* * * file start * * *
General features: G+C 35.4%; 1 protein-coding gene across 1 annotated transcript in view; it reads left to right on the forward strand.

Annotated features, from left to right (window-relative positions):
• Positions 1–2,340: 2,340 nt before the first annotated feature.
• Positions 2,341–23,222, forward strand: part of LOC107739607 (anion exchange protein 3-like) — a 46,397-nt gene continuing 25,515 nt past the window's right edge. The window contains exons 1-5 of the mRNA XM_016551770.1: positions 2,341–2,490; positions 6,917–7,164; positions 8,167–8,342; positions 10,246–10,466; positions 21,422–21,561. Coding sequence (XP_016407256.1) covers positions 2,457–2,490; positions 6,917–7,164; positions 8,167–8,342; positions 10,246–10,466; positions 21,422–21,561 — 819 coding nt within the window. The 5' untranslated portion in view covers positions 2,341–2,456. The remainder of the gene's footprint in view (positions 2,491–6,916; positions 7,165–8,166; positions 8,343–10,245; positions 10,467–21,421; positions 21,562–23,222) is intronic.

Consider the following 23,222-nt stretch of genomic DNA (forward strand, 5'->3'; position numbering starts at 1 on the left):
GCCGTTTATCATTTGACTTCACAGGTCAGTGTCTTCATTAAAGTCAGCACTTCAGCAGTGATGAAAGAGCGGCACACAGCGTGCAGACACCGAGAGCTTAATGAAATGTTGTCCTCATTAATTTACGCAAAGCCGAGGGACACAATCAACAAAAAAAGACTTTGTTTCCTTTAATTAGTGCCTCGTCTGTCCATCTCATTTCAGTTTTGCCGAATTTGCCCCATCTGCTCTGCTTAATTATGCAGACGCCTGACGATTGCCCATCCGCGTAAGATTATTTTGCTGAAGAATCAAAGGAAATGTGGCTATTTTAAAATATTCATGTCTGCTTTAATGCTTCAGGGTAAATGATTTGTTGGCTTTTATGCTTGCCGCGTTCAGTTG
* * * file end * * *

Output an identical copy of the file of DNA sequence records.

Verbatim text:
General features: G+C 35.4%; 1 protein-coding gene across 1 annotated transcript in view; it reads left to right on the forward strand.

Annotated features, from left to right (window-relative positions):
• Positions 1–2,340: 2,340 nt before the first annotated feature.
• Positions 2,341–23,222, forward strand: part of LOC107739607 (anion exchange protein 3-like) — a 46,397-nt gene continuing 25,515 nt past the window's right edge. The window contains exons 1-5 of the mRNA XM_016551770.1: positions 2,341–2,490; positions 6,917–7,164; positions 8,167–8,342; positions 10,246–10,466; positions 21,422–21,561. Coding sequence (XP_016407256.1) covers positions 2,457–2,490; positions 6,917–7,164; positions 8,167–8,342; positions 10,246–10,466; positions 21,422–21,561 — 819 coding nt within the window. The 5' untranslated portion in view covers positions 2,341–2,456. The remainder of the gene's footprint in view (positions 2,491–6,916; positions 7,165–8,166; positions 8,343–10,245; positions 10,467–21,421; positions 21,562–23,222) is intronic.

Consider the following 23,222-nt stretch of genomic DNA (forward strand, 5'->3'; position numbering starts at 1 on the left):
GCCGTTTATCATTTGACTTCACAGGTCAGTGTCTTCATTAAAGTCAGCACTTCAGCAGTGATGAAAGAGCGGCACACAGCGTGCAGACACCGAGAGCTTAATGAAATGTTGTCCTCATTAATTTACGCAAAGCCGAGGGACACAATCAACAAAAAAAGACTTTGTTTCCTTTAATTAGTGCCTCGTCTGTCCATCTCATTTCAGTTTTGCCGAATTTGCCCCATCTGCTCTGCTTAATTATGCAGACGCCTGACGATTGCCCATCCGCGTAAGATTATTTTGCTGAAGAATCAAAGGAAATGTGGCTATTTTAAAATATTCATGTCTGCTTTAATGCTTCAGGGTAAATGATTTGTTGGCTTTTATGCTTGCCGCGTTCAGTTG